This is a post about twists. I am about to spoil everything. If you have not seen Christopher Nolan’s movies (or Westworld), please leave!
This movie’s scenes are actually all out of order and the end is the beginning; Liam Neeson is alive; the Dark Knight rose again; Matt Damon is a liar.
It’s not really fair to reduce Christopher Nolan to his movies’ twists. He’s a bold director with vision, one of the only creators who makes distinct films that ask big questions on a massive, blockbuster-sized scale. But he does love a good surprise. It started with Memento in 2000, a movie told from the unreliable perspective of a man who had lost the ability to create new memories. After that, almost all of Nolan’s movies have featured — if not totally hinged on — a third-act twist. (Just so we’re clear: The end of Inception is not a twist; it’s a cliffhanger.) Seventeen years later, there’s a whole cottage industry online dedicated to explaining Nolan’s convoluted roller coasters.
Now comes Dunkirk, a World War II movie about the evacuation of thousands of Allied soldiers from a small harbor in France. It’s a true story, which means that for the first time in nearly 15 years, a Nolan movie will be twistless. You can rest your heart heading into the theater, knowing that the rug won’t be pulled out from under you. This relative lull gives us a chance to reflect on Nolan’s oeuvre of sleight-of-hand filmmaking, and most importantly, decide which of his twists are the best.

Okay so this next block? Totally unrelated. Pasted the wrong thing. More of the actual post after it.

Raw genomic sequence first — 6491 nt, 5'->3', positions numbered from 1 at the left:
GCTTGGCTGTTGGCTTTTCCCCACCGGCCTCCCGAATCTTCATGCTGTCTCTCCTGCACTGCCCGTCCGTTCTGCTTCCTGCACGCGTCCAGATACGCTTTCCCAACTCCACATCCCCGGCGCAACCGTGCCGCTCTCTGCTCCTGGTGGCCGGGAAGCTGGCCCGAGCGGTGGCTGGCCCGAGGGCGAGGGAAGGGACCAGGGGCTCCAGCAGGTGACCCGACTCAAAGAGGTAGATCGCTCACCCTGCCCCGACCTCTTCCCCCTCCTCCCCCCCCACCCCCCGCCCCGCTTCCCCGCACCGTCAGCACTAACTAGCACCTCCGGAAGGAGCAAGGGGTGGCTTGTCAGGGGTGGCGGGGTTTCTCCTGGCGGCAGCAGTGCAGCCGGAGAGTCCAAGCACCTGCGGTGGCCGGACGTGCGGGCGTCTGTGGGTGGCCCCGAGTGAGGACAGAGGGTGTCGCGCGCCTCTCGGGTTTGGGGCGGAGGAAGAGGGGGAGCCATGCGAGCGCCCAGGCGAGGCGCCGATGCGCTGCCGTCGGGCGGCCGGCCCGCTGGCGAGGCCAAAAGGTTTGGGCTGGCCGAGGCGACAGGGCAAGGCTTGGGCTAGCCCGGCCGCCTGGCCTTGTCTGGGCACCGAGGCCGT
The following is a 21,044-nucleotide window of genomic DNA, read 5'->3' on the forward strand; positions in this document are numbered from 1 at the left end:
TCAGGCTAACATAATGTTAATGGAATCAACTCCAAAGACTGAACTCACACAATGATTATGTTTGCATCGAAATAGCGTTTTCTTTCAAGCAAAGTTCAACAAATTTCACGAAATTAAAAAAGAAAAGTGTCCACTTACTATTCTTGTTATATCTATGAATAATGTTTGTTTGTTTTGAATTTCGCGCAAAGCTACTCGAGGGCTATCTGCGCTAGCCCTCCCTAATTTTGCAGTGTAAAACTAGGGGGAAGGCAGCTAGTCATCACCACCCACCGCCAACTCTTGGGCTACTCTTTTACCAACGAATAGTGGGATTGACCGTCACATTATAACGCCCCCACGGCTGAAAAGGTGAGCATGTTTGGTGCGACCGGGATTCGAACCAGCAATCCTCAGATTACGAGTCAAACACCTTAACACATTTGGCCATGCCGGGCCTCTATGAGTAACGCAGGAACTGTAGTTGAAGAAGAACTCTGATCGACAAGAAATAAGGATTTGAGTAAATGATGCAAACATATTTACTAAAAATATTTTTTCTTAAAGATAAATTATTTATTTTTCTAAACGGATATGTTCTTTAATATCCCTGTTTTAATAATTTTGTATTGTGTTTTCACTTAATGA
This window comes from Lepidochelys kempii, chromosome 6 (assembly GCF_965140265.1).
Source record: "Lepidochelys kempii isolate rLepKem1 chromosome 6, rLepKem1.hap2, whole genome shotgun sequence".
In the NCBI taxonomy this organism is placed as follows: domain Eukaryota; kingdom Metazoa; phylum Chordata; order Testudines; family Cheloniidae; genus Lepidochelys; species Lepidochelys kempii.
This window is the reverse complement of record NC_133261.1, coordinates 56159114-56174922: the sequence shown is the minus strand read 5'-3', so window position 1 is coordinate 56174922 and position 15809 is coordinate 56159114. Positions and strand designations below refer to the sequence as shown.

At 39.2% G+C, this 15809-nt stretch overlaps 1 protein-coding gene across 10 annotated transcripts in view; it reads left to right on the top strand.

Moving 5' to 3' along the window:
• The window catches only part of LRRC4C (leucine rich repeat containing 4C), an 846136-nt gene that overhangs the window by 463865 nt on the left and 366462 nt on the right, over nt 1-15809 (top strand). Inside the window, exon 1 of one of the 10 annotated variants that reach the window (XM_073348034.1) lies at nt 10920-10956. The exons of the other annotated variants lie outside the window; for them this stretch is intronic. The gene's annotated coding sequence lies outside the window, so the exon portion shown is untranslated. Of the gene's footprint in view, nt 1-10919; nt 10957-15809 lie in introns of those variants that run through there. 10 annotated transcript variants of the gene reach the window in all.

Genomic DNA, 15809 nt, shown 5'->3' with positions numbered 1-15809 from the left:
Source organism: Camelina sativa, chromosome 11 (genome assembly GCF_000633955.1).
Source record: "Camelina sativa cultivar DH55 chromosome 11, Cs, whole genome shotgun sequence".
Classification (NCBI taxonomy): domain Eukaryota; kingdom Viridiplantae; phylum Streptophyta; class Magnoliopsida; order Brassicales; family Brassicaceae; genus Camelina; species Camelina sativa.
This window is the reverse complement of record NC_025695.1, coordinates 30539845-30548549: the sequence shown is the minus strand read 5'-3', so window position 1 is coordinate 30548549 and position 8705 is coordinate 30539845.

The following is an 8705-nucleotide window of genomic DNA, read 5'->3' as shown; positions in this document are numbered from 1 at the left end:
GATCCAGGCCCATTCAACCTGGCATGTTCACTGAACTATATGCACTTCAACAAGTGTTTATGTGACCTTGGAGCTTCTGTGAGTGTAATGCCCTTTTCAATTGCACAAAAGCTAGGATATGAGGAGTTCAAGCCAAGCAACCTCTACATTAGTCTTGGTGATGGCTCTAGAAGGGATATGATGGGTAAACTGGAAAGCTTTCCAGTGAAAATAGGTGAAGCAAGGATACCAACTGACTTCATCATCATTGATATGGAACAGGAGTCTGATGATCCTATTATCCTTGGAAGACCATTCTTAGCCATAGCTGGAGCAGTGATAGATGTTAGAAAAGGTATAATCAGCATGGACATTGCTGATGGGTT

In order to do so, let’s first define the factors that make up a good twist.
- Misdirection: The first rule of twists is that you can’t know a twist is coming. It won’t work if you do. Not to continue what I’m sure is a lifelong trend of being compared to his older brother, but let’s use the twist in Jonathan Nolan’s Westworld as an example of how important misdirection is. Westworld’s twist was not very effective, because the internet saw it coming from a mile away. The twist involving the nature of Jeffrey Wright’s character worked much better, though, because it had the mystery surrounding Ed Harris’s Man in Black working as misdirection for it. It’s a must-have for twists — without it, you can’t have …